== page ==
Research by debt advisory specialist, Henry Dannell, reveals that international buyers are slowly returning to the London property market after three consecutive years of declining market activity, brought about by Brexit, changes to stamp duty and, of course, the pandemic.
Henry Dannell analysed the level of London property sales attributed to foreign buyers and how this has changed over the last 10 years.
The research shows that In 2017, international buyers showed phenomenal interest in London property, accounting for 31,693 property purchases. Not only was this the highest total in the last decade, but it also marked a 21% annual increase in market activity.
At £15.2bn, the market value of these property purchases was also the highest seen in a single year in the last decade and was 24.3% higher than the previous year.
Since then, however, foreign interest in the capital’s property market has been in slow decline.
In 2018, foreign buyer transaction levels fell by -0.7%, before plummeting by -26% in 2019, as new SDLT rules for overseas buyers were announced and the finalisation of the Brexit process approached.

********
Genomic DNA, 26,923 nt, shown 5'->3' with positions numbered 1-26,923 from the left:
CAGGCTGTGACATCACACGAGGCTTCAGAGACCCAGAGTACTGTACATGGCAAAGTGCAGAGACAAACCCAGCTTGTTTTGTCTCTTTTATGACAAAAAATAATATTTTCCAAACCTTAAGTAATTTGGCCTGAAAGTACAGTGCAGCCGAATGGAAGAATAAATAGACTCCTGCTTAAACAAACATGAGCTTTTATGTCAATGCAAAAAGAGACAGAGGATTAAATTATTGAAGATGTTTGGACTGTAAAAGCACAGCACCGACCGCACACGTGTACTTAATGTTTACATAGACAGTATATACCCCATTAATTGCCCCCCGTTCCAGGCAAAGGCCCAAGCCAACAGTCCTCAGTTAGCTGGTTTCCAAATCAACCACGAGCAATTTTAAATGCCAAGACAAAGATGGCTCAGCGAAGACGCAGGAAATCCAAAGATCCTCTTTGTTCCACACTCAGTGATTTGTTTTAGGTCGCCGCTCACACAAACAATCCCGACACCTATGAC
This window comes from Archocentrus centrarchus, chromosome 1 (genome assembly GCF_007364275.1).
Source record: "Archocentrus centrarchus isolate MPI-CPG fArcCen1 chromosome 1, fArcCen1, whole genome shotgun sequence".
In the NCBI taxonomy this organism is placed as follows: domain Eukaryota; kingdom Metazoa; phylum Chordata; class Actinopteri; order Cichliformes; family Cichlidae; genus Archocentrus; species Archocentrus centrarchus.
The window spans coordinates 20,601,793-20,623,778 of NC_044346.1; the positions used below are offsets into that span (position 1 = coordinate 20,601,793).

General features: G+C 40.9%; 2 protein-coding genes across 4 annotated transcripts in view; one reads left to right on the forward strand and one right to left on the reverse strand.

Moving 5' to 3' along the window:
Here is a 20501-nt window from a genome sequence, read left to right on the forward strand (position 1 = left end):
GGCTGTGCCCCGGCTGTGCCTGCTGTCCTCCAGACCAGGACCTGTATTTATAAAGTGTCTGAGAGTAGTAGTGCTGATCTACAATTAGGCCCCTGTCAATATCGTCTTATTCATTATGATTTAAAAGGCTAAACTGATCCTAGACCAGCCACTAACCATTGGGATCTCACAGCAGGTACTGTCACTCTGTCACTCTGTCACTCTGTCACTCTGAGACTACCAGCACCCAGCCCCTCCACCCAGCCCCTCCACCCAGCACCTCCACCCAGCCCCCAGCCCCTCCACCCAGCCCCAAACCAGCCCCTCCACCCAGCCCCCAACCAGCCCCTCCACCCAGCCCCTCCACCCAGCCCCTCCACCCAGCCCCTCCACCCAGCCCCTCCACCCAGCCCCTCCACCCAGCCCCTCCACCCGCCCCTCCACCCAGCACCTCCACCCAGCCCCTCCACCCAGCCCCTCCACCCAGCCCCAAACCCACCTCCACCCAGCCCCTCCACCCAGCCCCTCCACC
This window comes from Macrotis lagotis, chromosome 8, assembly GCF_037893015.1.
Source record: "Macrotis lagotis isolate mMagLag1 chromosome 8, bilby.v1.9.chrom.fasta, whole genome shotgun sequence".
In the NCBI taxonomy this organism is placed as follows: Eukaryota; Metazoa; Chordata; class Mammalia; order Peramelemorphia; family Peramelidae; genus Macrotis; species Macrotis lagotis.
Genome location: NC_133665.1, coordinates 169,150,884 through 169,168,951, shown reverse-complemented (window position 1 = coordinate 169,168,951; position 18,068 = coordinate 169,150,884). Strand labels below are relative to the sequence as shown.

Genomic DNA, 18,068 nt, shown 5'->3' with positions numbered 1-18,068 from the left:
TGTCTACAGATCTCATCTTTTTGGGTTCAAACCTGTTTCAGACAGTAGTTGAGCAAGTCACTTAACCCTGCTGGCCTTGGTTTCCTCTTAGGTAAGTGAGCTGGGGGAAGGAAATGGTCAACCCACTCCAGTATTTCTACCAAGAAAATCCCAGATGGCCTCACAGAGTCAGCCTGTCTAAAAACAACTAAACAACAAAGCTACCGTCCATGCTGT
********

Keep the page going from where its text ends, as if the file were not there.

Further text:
Then, in 2020, the share dropped again, this time by -3.6% as the global COVID-19 pandemic put a halt to international travel, preventing many buyers from entering the market.
As a result, Henry Dannell estimates foreign buyer transactions within the London market totalled just 22,444, with the market value of these purchases sitting just below £10.9bn.
In 2021, however, international interest started to return to the capital, with transactions climbing, albeit marginally, by 0.6%. At the same time, the market value of these purchases has also increased, up 4.8% to just shy of £11.4bn.
Director of Henry Dannell, Geoff Garrett, commented: “Having peaked in 2017, a myriad of factors have led to a decline in international buyer interest within the London property market. As a result, both the proportion of transactions and the total market value of homes purchased by foreign buyers has been on the slide.
However, this tide certainly seems to be turning and the initial green shoots of a recovery across this segment of the market appear to have sprung in 2021. This has undoubtedly been driven by the easing of pandemic travel restrictions and the fact that the political dust has now settled following Brexit.
We expect this recovery to continue over the coming year and with many foreign buyers already securing financial support within their native countries, often at much higher rates of interest compared to the UK, we don’t foresee increasing interest rates to act as a deterrent to the same degree as it will across the domestic market.”